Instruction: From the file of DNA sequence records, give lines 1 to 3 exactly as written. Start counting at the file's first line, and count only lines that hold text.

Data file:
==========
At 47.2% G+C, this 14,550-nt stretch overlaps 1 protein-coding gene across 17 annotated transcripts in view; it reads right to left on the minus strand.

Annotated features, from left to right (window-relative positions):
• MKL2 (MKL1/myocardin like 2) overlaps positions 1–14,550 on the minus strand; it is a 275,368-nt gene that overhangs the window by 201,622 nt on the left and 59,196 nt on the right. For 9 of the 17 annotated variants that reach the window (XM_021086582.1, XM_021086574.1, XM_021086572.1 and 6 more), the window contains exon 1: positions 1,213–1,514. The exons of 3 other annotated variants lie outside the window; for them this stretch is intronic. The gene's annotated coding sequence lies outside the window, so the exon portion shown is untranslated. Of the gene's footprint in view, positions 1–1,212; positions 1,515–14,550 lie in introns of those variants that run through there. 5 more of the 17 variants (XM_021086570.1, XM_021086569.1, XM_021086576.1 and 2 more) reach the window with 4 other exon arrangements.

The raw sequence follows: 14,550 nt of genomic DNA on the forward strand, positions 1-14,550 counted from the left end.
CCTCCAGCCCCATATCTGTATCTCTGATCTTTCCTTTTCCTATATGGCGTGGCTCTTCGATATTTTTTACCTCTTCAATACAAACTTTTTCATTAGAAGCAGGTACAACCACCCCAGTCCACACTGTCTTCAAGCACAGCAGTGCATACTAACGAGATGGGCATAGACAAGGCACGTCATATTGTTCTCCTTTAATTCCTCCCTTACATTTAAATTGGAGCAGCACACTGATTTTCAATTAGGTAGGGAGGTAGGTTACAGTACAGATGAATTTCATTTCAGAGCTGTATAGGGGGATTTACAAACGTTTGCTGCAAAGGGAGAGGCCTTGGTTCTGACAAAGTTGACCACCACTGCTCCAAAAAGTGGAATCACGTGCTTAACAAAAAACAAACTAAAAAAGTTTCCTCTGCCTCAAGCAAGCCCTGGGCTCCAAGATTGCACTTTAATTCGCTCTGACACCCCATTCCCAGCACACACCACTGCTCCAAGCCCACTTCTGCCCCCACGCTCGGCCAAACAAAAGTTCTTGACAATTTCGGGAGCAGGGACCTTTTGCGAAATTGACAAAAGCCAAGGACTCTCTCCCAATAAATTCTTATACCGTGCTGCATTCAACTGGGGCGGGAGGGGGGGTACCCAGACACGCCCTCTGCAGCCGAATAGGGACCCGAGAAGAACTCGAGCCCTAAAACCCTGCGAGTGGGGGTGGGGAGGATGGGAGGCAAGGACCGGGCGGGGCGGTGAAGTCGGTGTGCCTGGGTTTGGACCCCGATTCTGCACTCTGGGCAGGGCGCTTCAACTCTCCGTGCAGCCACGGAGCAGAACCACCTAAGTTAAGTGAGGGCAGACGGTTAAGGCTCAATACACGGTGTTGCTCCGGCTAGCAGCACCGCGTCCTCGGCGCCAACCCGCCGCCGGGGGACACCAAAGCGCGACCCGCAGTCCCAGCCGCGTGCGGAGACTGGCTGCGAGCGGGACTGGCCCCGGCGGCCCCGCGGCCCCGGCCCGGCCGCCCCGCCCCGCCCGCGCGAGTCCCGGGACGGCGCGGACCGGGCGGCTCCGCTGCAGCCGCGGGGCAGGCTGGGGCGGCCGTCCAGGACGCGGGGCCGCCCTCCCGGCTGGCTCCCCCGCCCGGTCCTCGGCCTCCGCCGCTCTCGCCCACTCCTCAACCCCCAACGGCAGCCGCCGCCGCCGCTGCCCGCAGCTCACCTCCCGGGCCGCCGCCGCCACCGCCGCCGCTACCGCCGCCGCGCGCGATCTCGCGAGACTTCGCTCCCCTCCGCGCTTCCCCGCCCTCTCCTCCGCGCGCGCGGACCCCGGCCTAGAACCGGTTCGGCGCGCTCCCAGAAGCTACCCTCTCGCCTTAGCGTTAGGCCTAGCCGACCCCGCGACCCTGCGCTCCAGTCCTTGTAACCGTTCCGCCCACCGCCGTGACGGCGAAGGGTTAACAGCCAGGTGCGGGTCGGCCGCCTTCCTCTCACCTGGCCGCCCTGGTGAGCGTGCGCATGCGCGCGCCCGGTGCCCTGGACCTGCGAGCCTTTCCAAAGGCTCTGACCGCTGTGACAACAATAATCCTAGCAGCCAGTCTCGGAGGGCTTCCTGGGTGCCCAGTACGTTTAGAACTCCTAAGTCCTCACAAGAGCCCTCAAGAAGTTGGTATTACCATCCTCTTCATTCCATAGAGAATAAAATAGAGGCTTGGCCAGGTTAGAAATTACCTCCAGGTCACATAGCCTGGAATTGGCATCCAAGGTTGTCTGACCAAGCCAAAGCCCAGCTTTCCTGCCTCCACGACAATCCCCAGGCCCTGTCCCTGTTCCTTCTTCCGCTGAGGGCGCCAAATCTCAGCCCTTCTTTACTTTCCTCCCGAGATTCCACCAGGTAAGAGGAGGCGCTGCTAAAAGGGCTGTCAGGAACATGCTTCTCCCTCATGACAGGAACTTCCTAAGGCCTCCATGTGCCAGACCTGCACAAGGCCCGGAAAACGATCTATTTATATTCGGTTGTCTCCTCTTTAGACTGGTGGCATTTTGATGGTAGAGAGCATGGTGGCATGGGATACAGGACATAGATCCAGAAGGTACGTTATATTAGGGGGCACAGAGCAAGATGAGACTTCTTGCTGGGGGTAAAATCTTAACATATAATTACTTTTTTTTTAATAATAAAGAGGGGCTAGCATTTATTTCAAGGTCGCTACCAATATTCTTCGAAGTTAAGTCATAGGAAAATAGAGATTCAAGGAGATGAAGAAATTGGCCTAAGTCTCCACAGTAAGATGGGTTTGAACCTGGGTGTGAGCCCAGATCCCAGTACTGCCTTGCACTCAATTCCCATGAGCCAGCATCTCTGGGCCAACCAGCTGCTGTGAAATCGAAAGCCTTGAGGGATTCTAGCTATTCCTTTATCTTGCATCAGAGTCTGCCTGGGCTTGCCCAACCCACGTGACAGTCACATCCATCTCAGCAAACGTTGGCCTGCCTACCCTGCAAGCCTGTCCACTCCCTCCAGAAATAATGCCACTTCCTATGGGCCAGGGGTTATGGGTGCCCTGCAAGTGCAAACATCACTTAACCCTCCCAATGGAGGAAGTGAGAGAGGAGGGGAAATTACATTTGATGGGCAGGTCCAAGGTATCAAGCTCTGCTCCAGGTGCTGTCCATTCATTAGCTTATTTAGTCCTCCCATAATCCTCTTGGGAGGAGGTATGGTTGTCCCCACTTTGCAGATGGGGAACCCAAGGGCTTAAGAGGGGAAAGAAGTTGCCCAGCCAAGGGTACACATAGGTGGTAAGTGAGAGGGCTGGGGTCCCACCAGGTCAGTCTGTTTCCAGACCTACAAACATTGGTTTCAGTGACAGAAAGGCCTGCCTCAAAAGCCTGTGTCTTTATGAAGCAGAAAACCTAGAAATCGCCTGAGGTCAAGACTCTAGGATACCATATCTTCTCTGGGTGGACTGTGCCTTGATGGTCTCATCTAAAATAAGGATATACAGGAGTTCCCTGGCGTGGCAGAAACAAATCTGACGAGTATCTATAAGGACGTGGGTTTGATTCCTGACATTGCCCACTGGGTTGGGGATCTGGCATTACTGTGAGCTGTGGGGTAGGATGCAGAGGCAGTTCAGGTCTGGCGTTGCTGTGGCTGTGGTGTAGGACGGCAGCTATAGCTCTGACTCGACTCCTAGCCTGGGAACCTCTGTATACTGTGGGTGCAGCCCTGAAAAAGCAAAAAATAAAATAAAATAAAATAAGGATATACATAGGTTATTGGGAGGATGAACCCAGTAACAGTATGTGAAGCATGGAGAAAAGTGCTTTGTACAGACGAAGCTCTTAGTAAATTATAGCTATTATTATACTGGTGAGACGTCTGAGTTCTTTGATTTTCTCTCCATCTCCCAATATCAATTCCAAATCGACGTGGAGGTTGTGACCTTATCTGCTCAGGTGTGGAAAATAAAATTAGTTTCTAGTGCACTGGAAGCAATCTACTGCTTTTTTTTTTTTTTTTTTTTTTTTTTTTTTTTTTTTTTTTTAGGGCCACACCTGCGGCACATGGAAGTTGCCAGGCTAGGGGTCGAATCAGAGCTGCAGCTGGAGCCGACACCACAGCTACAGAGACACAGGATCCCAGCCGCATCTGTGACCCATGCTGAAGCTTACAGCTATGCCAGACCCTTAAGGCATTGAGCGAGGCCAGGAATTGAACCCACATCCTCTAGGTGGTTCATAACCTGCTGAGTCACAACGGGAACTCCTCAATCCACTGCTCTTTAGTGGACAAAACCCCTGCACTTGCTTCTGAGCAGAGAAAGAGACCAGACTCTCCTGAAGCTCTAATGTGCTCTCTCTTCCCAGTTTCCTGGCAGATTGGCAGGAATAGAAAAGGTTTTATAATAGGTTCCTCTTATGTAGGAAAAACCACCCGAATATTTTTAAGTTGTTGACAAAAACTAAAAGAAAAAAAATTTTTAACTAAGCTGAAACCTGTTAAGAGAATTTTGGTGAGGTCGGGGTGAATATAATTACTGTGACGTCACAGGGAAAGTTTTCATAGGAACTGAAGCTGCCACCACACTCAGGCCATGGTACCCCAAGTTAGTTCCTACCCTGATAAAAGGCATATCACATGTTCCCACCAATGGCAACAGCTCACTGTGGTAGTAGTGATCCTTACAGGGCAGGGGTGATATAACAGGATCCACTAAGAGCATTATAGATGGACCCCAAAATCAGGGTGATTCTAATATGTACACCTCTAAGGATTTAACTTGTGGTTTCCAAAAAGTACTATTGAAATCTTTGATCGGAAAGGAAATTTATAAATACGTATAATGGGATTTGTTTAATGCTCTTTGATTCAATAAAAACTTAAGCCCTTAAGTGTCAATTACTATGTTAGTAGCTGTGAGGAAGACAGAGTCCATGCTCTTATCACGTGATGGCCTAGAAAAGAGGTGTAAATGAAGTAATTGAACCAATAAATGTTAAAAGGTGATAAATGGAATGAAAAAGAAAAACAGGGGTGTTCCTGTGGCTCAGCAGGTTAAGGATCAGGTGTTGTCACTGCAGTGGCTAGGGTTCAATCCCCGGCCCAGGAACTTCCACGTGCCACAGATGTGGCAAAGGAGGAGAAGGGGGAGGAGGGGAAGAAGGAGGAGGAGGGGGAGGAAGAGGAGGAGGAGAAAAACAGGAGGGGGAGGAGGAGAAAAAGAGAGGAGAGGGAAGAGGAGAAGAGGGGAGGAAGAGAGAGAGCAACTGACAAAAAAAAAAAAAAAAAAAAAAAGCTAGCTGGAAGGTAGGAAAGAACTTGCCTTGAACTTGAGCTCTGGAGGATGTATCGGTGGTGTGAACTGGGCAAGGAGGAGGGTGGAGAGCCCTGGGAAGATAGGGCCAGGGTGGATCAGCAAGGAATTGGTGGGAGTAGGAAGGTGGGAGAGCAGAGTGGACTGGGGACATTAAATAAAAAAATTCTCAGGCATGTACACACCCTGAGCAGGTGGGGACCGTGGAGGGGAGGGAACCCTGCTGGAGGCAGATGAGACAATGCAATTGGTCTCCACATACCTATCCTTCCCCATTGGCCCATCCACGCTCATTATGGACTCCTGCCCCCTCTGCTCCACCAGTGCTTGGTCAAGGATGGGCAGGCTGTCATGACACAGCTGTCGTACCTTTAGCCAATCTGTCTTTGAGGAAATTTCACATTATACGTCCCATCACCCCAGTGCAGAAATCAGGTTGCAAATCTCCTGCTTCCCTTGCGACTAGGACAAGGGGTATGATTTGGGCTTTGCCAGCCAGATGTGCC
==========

At 47.2% G+C, this 14,550-nt stretch overlaps 1 protein-coding gene across 17 annotated transcripts in view; it reads right to left on the minus strand.

Annotated features, from left to right (window-relative positions):
• MKL2 (MKL1/myocardin like 2) overlaps positions 1–14,550 on the minus strand; it is a 275,368-nt gene that overhangs the window by 201,622 nt on the left and 59,196 nt on the right. For 9 of the 17 annotated variants that reach the window (XM_021086582.1, XM_021086574.1, XM_021086572.1 and 6 more), the window contains exon 1: positions 1,213–1,514. The exons of 3 other annotated variants lie outside the window; for them this stretch is intronic. The gene's annotated coding sequence lies outside the window, so the exon portion shown is untranslated. Of the gene's footprint in view, positions 1–1,212; positions 1,515–14,550 lie in introns of those variants that run through there. 5 more of the 17 variants (XM_021086570.1, XM_021086569.1, XM_021086576.1 and 2 more) reach the window with 4 other exon arrangements.